National Grid Initiatives (NGIs)
Compute infrastructures are less widespread and certainly less known by Digital cultural heritage organisations. Below the compute infrastructures are described per partner country.
Belgium offers grid computing with BEgrid at the federal level. HPC and supercomputing will be provided at the regional level. Currently HPC is provided by the Flemish Supercomputer Centre (Vlaams Supercomputer Centrum - VSC).
BEgrid is the Belgian national grid infrastructure and is connected to EGI. It has about 1.000 cores available. It is coordinated by BELNET and its partners are mostly Belgian universities and research organisations. BEgrid uses the gLite middleware. All members of the partner organisations can get access provided they obtain a personal grid certificate and obtain a VO membership. Other researchers can also ask for access which is normally granted but could depend on the availability of resources. The number of jobs that can be submitted by a single user depends on the site and on the VO but often up to 1.000 submissions are accepted. For parallel processing the maximum number of cores is limited (128 cores) and depends also on the site. The maximum duration is also defined site per site. Typical maximum duration is 96 hours but some sites offer longer execution times.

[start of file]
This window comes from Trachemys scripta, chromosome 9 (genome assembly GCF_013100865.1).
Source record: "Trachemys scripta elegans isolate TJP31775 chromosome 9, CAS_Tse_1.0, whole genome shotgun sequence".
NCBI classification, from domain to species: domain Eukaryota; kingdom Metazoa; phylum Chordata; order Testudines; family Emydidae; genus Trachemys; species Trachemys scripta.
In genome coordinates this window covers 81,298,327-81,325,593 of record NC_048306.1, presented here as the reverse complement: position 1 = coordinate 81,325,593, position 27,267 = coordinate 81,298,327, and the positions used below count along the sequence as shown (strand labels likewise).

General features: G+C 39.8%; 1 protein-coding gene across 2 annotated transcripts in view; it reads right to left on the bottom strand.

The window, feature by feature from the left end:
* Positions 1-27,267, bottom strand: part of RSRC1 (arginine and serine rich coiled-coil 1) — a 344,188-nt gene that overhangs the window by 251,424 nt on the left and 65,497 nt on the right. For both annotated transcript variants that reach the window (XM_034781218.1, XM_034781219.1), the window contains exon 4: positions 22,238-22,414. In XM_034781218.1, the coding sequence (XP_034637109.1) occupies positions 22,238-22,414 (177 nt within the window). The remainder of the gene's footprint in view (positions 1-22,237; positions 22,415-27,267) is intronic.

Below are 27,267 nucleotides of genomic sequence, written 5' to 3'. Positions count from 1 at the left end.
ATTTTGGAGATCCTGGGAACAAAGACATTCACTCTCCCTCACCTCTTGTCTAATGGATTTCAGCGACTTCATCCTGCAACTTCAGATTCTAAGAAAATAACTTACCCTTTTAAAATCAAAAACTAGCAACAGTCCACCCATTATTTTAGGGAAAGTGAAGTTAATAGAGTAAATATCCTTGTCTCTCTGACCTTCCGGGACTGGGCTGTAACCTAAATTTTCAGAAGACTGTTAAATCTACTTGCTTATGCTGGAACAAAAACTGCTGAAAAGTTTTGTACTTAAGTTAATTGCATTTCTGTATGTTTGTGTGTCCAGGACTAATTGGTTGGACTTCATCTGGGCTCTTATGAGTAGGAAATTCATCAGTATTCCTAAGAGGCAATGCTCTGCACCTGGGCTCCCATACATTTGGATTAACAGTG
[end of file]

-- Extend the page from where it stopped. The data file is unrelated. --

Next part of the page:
VSC offers currently HPC computing in a grid scheme between four Flemish universities. Supercomputing will be provided at the end of 2011. The VSC is also responsible for the Flemish contribution to the compute and storage nodes of BEgrid. Currently 5.000 cores spread over six clusters are available. The number of jobs that can be submitted by a single user is negotiable and depends on the type of the job and the concerned cluster. For parallel processing the maximum number of cores is currently about 300-400 for a single job. The policy for the maximum duration of a single job depends on the cluster but a maximum of 24-48 hours is preferred.
The Estonian grid is run by EEnet. EEnet is also representing the Estonian grid in EGI. The Estonian grid includes now 200 CPUs and 32 GPUs, each with 2400 cores. Maximum number of cores that can be used for parallel processing depends on the amount of free resources at the time of the request. The maximum duration of a single job can be a maximum of seven workdays. The available applications software is CMS and GAMESS.